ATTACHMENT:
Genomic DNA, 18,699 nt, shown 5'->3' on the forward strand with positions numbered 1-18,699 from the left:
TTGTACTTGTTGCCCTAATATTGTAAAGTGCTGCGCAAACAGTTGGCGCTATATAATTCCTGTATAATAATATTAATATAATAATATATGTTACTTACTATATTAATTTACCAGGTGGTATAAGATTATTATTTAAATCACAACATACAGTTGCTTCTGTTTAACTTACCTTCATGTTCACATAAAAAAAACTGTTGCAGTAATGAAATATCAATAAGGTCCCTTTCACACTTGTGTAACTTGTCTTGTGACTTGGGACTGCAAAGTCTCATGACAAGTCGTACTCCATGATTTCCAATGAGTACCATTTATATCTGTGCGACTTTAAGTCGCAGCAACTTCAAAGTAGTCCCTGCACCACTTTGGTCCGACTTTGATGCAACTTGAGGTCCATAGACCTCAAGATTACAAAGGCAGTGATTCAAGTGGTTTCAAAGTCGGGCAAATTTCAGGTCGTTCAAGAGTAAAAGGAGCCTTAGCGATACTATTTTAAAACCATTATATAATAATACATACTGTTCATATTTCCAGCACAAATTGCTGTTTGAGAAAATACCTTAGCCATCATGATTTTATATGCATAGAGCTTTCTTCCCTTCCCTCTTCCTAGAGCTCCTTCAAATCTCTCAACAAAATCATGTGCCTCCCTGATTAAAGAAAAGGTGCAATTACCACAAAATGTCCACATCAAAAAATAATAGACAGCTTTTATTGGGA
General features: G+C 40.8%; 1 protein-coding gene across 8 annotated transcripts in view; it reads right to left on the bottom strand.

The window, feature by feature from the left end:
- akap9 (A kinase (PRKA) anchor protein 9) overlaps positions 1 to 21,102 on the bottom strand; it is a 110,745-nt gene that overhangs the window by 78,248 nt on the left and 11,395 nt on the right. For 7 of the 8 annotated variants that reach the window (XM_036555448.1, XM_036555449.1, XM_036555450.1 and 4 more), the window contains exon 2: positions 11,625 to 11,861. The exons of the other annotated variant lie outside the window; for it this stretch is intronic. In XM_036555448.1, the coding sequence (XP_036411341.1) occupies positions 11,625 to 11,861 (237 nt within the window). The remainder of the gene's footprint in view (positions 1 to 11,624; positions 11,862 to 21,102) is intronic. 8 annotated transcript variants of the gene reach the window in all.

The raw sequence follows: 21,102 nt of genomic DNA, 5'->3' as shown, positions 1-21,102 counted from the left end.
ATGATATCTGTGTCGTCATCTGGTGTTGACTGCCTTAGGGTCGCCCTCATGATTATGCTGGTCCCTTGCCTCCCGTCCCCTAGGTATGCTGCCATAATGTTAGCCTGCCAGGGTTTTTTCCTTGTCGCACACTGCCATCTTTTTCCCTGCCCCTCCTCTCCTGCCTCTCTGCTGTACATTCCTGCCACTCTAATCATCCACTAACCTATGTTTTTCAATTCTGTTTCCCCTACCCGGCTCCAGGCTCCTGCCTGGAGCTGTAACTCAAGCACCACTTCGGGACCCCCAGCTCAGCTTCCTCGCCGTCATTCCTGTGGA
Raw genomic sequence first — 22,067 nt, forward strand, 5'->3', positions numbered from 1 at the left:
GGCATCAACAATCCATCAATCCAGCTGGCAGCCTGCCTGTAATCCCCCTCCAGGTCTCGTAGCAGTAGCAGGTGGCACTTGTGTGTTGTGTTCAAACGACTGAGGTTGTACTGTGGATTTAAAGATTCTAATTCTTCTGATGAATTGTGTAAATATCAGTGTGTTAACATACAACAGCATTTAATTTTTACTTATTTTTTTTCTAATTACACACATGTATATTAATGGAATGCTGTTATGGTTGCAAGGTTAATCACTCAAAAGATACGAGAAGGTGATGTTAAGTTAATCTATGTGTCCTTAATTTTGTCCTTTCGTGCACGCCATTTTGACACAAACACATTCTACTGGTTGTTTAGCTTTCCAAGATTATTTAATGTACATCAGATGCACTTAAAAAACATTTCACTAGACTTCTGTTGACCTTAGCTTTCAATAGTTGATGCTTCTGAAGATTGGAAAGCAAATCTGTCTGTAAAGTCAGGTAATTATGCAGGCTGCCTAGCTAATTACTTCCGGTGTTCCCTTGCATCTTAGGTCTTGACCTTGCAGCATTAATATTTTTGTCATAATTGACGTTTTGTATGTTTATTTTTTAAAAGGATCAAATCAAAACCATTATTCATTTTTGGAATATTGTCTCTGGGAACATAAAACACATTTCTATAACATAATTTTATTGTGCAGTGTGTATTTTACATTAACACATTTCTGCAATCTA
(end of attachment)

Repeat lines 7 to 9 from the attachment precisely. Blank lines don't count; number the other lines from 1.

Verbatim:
ATGATATCTGTGTCGTCATCTGGTGTTGACTGCCTTAGGGTCGCCCTCATGATTATGCTGGTCCCTTGCCTCCCGTCCCCTAGGTATGCTGCCATAATGTTAGCCTGCCAGGGTTTTTTCCTTGTCGCACACTGCCATCTTTTTCCCTGCCCCTCCTCTCCTGCCTCTCTGCTGTACATTCCTGCCACTCTAATCATCCACTAACCTATGTTTTTCAATTCTGTTTCCCCTACCCGGCTCCAGGCTCCTGCCTGGAGCTGTAACTCAAGCACCACTTCGGGACCCCCAGCTCAGCTTCCTCGCCGTCATTCCTGTGGA
Raw genomic sequence first — 22,067 nt, forward strand, 5'->3', positions numbered from 1 at the left:
GGCATCAACAATCCATCAATCCAGCTGGCAGCCTGCCTGTAATCCCCCTCCAGGTCTCGTAGCAGTAGCAGGTGGCACTTGTGTGTTGTGTTCAAACGACTGAGGTTGTACTGTGGATTTAAAGATTCTAATTCTTCTGATGAATTGTGTAAATATCAGTGTGTTAACATACAACAGCATTTAATTTTTACTTATTTTTTTTCTAATTACACACATGTATATTAATGGAATGCTGTTATGGTTGCAAGGTTAATCACTCAAAAGATACGAGAAGGTGATGTTAAGTTAATCTATGTGTCCTTAATTTTGTCCTTTCGTGCACGCCATTTTGACACAAACACATTCTACTGGTTGTTTAGCTTTCCAAGATTATTTAATGTACATCAGATGCACTTAAAAAACATTTCACTAGACTTCTGTTGACCTTAGCTTTCAATAGTTGATGCTTCTGAAGATTGGAAAGCAAATCTGTCTGTAAAGTCAGGTAATTATGCAGGCTGCCTAGCTAATTACTTCCGGTGTTCCCTTGCATCTTAGGTCTTGACCTTGCAGCATTAATATTTTTGTCATAATTGACGTTTTGTATGTTTATTTTTTAAAAGGATCAAATCAAAACCATTATTCATTTTTGGAATATTGTCTCTGGGAACATAAAACACATTTCTATAACATAATTTTATTGTGCAGTGTGTATTTTACATTAACACATTTCTGCAATCTA